The alternative is presumably for the correct claimant to be substituted in place of the current claimant and for the actions to continue (subject to an appropriate order in respect of the costs thrown away to date). Of course, that assumes that the correct claimant knows what is going on and does indeed wish to sue.

I would have thought that the defendants should speak to the claimant's representatives before the next hearing and agree not to object to a discontinuance, provided that the claimant's solicitor undertakes to pay the entirety of the defendants' costs on the indemnity basis (such costs to be assessed forthwith and with an agreed payment on account to be made within seven days in any event), on the understanding that they reserve the right to apply to HHJ Birss QC to apply to stay or strike out any subsequent proceedings which any entity may bring in respect of the same alleged copyright infringement. That will be a much quicker and more economic solution than making various applications for non-party/wasted costs orders, which will inevitably be adjourned off to one or more later hearings.

Anonymous said...

I think that the Judge is concerned that the plan is to drop those cases and migrate pre-action settlement claims work to a limited company that is safely out of reach of the SRA.

Incidentally, according to Companies House, GCB Ltd, a company apparantly set to fulfil that role, is now the subject of a proposal to strike off.

The other issue is whether the party that the claimant "represents" is actually the owner of the title. A poster on one forum is stating that his son did download the work in question as alleged, but that he paid the costs of having the title of the work searched and found that it was a Dutch company in liquidation and not the "client" that the claimant "represented."

The other problem is that if the true owner is a remote party like that, then why should they be deprived of the rather hypothetical bite of the cherry that they are entitled to, on the basis that another party tried to take a bite who was not entitled to.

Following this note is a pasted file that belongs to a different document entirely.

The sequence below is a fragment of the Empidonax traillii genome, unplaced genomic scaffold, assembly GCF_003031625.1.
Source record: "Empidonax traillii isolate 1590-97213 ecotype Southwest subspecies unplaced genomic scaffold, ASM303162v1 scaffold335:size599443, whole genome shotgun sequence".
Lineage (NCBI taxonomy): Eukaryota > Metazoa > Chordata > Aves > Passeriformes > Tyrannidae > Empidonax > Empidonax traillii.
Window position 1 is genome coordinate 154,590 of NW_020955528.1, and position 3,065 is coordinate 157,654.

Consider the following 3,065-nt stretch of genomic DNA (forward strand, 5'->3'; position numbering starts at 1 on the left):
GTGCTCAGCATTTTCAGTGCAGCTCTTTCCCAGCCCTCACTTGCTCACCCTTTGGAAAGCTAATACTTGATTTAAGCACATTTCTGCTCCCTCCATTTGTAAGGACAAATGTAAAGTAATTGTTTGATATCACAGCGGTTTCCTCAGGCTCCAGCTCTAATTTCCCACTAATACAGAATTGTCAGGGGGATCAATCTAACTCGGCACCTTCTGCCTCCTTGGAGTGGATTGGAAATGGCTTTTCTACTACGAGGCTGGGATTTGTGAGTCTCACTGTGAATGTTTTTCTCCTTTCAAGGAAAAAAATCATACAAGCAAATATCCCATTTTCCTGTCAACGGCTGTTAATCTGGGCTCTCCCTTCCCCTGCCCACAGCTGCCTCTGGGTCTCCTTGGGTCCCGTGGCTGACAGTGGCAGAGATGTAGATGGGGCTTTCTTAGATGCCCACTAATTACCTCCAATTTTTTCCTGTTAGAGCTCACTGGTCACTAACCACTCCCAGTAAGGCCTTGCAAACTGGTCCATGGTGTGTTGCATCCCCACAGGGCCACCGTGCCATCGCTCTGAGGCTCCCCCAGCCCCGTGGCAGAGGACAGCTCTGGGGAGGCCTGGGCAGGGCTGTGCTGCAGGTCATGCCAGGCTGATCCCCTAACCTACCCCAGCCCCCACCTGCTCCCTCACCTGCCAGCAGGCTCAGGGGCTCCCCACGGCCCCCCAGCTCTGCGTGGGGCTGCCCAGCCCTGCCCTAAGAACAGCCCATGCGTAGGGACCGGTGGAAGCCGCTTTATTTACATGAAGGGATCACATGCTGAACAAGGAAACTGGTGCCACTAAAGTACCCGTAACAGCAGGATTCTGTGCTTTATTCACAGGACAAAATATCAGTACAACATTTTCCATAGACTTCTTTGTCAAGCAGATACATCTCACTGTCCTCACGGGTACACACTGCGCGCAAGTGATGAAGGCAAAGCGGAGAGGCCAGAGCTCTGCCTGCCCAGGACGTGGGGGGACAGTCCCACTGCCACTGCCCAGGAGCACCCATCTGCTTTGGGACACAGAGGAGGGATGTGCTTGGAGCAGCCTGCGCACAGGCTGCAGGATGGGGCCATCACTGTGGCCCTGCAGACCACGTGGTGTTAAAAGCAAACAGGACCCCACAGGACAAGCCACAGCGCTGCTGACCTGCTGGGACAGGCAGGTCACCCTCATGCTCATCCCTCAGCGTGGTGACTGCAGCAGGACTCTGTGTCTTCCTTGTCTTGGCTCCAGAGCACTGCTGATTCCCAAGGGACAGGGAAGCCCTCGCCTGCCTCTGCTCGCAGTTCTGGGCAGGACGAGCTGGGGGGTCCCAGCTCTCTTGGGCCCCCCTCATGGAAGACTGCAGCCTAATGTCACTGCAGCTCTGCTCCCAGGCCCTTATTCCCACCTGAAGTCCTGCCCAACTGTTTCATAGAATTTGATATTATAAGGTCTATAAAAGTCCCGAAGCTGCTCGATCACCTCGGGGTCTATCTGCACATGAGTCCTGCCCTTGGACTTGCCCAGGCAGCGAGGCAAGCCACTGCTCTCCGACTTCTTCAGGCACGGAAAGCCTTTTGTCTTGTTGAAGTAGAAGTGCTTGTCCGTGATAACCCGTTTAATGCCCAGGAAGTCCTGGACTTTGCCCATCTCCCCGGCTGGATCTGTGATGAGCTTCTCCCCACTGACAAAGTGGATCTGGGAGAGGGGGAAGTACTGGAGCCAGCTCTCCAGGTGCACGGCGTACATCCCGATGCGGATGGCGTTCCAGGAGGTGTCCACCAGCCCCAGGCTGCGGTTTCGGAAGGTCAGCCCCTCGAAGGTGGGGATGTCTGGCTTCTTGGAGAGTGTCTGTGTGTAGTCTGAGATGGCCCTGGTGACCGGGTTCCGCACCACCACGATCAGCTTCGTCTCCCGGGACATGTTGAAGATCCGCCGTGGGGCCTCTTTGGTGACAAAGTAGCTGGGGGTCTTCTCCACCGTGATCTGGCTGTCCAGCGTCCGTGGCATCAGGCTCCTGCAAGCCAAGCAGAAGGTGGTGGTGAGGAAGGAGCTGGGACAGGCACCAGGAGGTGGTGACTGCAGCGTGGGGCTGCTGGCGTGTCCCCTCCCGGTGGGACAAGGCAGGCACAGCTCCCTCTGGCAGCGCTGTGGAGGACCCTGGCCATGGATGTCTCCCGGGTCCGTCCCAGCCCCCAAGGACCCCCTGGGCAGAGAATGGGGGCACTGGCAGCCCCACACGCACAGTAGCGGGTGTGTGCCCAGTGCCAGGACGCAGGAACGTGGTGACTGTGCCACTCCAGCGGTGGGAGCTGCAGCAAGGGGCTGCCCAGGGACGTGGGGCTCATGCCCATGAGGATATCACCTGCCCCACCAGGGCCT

For a case with unusual features, this must be getting hard to beat.

Anonymous said...

The correct claimant should not be deprived of the right to sue in respect of an infringement of its copyright. Given that the correct claimant was not a party and was not represented during the recent hearing, I don't see how the judge could properly make an order shutting the correct claimant out from suing. The way to deal with that is for the judge to "accept" the discontinuances of the existing claims(and make an indemnity costs order against Media CAT), leaving it open to defendants to (a) apply (in the discontinued proceedings: see Hoist UK Ltd v Reid Lifting Ltd [2010] EWHC 1922 (Ch))) for non-party/wasted costs orders in the event that Media CAT does not meet the costs order and (b) apply for any subsequent proceedings (brought by the correct claimant) to be stayed or struck out.

I suspect that the judge will confine his judgment to the procedural issues, while making some comments about the way the litigation has been conducted. I cannot see him making any findings about anyone's bona fides, however tempted he may be to go into that issue, because (so far as I can discern), there was no order to show cause and he has not heard enough evidence to make such findings.

Anonymous said...

I am unfamiliar with court procedure but have read the most recent judgment. By way of education, can someone summarise the options now open to the Defendants (assuming the copyright owners are not to be joined) between now and 16 March. Will any of these options require hearings?